According to the latest archeological research, the first and oldest settlement in Petrovaradin was founded by members of the Vinča culture in the Late Stone Age, between 4500 and 3200 BC, while the first fortification was built during the Copper Age (about 5000 years ago). From its prehistoric beginnings, Petrovaradin was part of the mighty Roman Empire, the Kingdom of Hungary, the Ottoman Empire, and the Habsburg Monarchy, with the Fortress being demolished and rebuilt several times, while always retaining its instrumental military and strategic significance.
The Fortress, as we know it today, was built over a period of almost 88 years, with longer or shorter interruptions during the reign of the Habsburg Monarchy. Difficult construction conditions caused the death of many workers, numbering as many as 40 to 70 deaths a day during periods of the most intensive works. Once it was finally completed, it was considered the strongest fortress in the Habsburg Monarchy and this part of Europe receiving the name Gibraltar on the Danube. It is a unique example of military architecture from that period, considering that it is one of the few that has been largely preserved. After the Hungarian Revolution, the Fortress was used as a large warehouse and prison in which many famous people were imprisoned such as Nobel Prize winner Ivo Andrić, Vasa Pelagić, Jaša Tomić, Vladimir Jovanović, and many others.
The Fortress was damaged during the First and Second World Wars, as well as in the period between the two great wars, but after the Second World War it was placed under state protection which led to parts of the Fortress being reconstructed and adapted for the needs of cultural and educational institutions, some of which are still there today like the City Museum and numerous fine and applied arts studios. Today, the Fortress is home to a number of major cultural events including the EXIT Festival and is finally getting the attention it deserves.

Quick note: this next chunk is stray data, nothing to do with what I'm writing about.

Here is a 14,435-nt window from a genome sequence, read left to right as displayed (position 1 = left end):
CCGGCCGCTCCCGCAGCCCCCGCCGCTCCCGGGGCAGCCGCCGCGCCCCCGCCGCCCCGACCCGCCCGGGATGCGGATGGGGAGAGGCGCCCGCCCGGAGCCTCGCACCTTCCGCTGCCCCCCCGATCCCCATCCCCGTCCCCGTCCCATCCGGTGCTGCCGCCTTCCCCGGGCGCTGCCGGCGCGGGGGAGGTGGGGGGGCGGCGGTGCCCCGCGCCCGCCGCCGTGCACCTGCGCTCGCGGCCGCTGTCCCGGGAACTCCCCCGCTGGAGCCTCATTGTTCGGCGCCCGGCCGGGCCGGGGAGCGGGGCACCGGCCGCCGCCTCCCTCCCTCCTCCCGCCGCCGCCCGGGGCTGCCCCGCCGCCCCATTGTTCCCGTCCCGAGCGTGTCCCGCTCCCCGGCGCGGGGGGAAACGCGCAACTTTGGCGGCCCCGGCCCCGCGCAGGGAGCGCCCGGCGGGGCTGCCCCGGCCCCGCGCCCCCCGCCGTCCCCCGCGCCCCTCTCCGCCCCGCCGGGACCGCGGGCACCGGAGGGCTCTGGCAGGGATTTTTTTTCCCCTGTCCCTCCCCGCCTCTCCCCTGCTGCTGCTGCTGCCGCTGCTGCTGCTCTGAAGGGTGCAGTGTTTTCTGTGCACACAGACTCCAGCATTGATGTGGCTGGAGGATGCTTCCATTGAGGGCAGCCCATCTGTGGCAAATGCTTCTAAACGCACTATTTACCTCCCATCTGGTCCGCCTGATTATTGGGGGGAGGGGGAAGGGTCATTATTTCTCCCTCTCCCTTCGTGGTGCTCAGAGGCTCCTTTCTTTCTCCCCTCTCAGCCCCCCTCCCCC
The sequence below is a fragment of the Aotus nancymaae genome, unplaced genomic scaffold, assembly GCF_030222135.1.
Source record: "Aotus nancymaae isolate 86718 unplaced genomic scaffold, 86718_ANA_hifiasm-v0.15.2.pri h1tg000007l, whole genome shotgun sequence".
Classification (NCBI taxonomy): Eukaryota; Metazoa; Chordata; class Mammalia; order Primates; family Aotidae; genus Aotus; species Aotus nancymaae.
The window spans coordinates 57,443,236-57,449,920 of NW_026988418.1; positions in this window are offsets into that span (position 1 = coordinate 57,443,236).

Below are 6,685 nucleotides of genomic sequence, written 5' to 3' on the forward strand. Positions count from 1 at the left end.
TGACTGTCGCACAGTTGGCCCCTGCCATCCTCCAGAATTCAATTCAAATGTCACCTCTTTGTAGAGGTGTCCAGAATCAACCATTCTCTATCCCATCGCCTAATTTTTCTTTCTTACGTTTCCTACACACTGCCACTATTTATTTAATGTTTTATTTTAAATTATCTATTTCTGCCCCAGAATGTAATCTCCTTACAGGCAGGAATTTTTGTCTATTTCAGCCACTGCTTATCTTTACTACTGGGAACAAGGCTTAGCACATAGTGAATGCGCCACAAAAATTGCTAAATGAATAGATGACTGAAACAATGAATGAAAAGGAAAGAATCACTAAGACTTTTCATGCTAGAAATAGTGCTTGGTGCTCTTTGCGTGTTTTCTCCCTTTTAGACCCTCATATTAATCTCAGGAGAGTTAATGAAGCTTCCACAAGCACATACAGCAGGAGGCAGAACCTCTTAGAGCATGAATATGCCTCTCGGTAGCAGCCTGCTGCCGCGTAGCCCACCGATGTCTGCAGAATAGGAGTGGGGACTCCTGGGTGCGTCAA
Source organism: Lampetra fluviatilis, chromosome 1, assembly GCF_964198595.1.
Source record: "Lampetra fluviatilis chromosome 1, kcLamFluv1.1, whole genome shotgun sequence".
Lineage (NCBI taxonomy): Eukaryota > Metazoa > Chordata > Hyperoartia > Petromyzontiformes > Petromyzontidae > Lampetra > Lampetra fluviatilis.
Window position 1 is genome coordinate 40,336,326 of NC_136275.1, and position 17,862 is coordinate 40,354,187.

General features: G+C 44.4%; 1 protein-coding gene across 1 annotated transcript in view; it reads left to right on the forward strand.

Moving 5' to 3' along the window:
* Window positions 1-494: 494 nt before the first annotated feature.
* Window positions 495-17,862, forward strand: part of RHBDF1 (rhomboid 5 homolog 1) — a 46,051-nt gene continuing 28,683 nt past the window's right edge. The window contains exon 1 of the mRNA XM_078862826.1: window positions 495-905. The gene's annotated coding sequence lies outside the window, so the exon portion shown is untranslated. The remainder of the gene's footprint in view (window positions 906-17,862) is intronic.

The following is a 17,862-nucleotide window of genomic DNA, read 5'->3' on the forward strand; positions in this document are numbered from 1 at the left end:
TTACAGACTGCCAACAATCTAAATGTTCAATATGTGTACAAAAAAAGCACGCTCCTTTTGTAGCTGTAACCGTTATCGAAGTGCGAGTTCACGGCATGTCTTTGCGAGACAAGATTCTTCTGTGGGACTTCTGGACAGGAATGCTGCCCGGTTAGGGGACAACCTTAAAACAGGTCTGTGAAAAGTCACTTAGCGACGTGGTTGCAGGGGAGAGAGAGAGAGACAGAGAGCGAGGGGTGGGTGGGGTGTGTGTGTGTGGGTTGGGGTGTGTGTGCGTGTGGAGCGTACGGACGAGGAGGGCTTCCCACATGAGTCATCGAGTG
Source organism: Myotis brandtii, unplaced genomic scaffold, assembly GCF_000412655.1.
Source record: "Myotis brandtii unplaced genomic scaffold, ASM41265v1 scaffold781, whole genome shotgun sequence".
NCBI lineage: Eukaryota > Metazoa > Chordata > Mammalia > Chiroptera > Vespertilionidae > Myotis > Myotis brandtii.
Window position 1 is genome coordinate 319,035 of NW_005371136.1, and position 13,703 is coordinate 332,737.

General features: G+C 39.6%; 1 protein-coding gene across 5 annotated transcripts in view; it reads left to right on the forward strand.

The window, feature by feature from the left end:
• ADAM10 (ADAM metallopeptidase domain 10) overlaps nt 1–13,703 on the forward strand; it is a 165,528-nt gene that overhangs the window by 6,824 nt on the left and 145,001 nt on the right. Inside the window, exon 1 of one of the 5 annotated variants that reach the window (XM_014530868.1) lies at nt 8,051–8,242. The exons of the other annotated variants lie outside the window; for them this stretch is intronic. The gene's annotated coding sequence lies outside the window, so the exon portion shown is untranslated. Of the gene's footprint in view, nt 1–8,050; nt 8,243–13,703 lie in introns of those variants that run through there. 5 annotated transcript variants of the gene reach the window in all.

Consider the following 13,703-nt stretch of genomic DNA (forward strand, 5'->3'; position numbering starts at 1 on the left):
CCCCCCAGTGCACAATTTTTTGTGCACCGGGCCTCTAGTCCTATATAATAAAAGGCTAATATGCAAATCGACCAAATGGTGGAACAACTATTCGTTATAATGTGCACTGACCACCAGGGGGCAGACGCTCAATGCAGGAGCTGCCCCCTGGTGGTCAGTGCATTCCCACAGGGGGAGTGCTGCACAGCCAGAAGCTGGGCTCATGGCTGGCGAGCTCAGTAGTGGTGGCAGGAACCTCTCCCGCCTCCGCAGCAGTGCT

Numerous legends are associated with Petrovaradin Fortress, the most famous of which is the one with a secret tunnel under the riverbed that connects the Fortress with the left bank of the Danube, and which served as a passage for the last Austro-Hungarian soldier and his fiancée in 1913. Apart from this, there is a well-known legend according to which the builders of the Fortress put live cats into the foundations of the new fortification at the beginning of the 17th century in order to ensure the longevity of the Fortress stemming from the belief that cats have nine lives. The legend of the cats is partially supported by the stone relief of a cat’s head found in the ramparts that are kept in the City Museum today, but also the story that workers found mummified remains of cats during the reconstruction of the fortress after the Second World War, which turned to dust at touch.
Today, the Fortress is adorned with numerous cultural institutions and recognizable symbols. Thus, the main building of the Museum of the City of Novi Sad, the Institution for making tapestries Atelje 61, the observatory and planetarium of the Astronomical Society of Novi Sad, as well as the largest informal art colony in the world Likovni krug (The Art Circle) are located on the Fortress. In addition to the biggest tourist attraction, the Underground Military Galleries, the most recognizable feature of Petrovaradin Fortress is its Clock Tower. The specificity of the clock mechanism, which is more than 300 years old, is that its small hand shows minutes, while the big hand shows hours, and even in rare moments when it is not working, it shows the correct time four times a day. In addition, it received the epithet the “drunk clock” due to the fact that this clock runs late during cold weather and speeds up during nice and warm weather.
Take a Petrovaradin Fortress virtual tour here.